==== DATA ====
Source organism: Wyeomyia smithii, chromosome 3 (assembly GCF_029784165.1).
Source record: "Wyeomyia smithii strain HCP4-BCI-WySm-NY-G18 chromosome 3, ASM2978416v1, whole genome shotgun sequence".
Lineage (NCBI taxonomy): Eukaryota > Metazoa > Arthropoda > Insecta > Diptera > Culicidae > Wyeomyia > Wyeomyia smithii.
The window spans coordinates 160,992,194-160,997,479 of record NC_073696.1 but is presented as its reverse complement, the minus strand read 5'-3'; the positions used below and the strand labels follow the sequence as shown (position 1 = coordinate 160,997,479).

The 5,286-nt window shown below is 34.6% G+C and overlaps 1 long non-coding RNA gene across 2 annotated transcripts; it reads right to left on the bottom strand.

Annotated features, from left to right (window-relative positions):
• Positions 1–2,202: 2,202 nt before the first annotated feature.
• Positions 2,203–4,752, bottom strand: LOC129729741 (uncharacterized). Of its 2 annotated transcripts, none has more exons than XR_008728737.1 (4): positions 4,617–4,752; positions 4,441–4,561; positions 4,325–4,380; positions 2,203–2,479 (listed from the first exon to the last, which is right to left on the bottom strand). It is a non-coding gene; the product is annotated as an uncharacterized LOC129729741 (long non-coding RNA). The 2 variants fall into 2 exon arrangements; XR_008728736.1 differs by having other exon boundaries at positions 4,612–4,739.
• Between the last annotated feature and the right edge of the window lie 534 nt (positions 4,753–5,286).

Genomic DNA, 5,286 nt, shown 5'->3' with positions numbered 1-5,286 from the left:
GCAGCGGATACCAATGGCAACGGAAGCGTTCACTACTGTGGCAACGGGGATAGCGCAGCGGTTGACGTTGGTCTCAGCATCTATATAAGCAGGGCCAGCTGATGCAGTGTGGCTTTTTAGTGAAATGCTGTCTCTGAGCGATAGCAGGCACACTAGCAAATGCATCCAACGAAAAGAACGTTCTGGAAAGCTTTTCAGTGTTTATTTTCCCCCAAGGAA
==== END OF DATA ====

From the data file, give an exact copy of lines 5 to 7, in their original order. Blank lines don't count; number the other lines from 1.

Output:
The 5,286-nt window shown below is 34.6% G+C and overlaps 1 long non-coding RNA gene across 2 annotated transcripts; it reads right to left on the bottom strand.

Annotated features, from left to right (window-relative positions):
• Positions 1–2,202: 2,202 nt before the first annotated feature.